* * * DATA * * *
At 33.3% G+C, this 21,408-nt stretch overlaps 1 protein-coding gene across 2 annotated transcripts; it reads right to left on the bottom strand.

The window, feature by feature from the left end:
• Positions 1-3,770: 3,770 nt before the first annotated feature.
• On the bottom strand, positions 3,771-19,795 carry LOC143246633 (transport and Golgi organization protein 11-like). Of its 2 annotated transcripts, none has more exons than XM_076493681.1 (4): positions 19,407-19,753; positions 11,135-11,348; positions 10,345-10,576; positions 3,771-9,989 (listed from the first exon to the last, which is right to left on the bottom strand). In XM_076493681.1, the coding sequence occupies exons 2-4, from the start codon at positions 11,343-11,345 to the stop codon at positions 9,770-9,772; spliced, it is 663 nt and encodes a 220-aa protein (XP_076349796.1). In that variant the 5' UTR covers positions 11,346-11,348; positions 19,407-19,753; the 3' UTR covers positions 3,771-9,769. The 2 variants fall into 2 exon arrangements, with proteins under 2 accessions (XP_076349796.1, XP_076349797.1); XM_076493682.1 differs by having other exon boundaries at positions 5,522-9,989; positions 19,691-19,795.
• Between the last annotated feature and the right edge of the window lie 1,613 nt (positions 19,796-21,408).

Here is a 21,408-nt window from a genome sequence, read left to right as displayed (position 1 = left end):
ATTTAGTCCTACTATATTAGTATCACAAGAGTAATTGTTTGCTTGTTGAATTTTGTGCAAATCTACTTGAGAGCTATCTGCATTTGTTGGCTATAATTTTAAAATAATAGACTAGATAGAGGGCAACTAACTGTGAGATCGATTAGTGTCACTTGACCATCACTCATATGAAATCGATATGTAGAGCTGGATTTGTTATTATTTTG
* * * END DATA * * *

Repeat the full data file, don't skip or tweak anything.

At 33.3% G+C, this 21,408-nt stretch overlaps 1 protein-coding gene across 2 annotated transcripts; it reads right to left on the bottom strand.

The window, feature by feature from the left end:
• Positions 1-3,770: 3,770 nt before the first annotated feature.
• On the bottom strand, positions 3,771-19,795 carry LOC143246633 (transport and Golgi organization protein 11-like). Of its 2 annotated transcripts, none has more exons than XM_076493681.1 (4): positions 19,407-19,753; positions 11,135-11,348; positions 10,345-10,576; positions 3,771-9,989 (listed from the first exon to the last, which is right to left on the bottom strand). In XM_076493681.1, the coding sequence occupies exons 2-4, from the start codon at positions 11,343-11,345 to the stop codon at positions 9,770-9,772; spliced, it is 663 nt and encodes a 220-aa protein (XP_076349796.1). In that variant the 5' UTR covers positions 11,346-11,348; positions 19,407-19,753; the 3' UTR covers positions 3,771-9,769. The 2 variants fall into 2 exon arrangements, with proteins under 2 accessions (XP_076349796.1, XP_076349797.1); XM_076493682.1 differs by having other exon boundaries at positions 5,522-9,989; positions 19,691-19,795.
• Between the last annotated feature and the right edge of the window lie 1,613 nt (positions 19,796-21,408).

Here is a 21,408-nt window from a genome sequence, read left to right as displayed (position 1 = left end):
ATTTAGTCCTACTATATTAGTATCACAAGAGTAATTGTTTGCTTGTTGAATTTTGTGCAAATCTACTTGAGAGCTATCTGCATTTGTTGGCTATAATTTTAAAATAATAGACTAGATAGAGGGCAACTAACTGTGAGATCGATTAGTGTCACTTGACCATCACTCATATGAAATCGATATGTAGAGCTGGATTTGTTATTATTTTG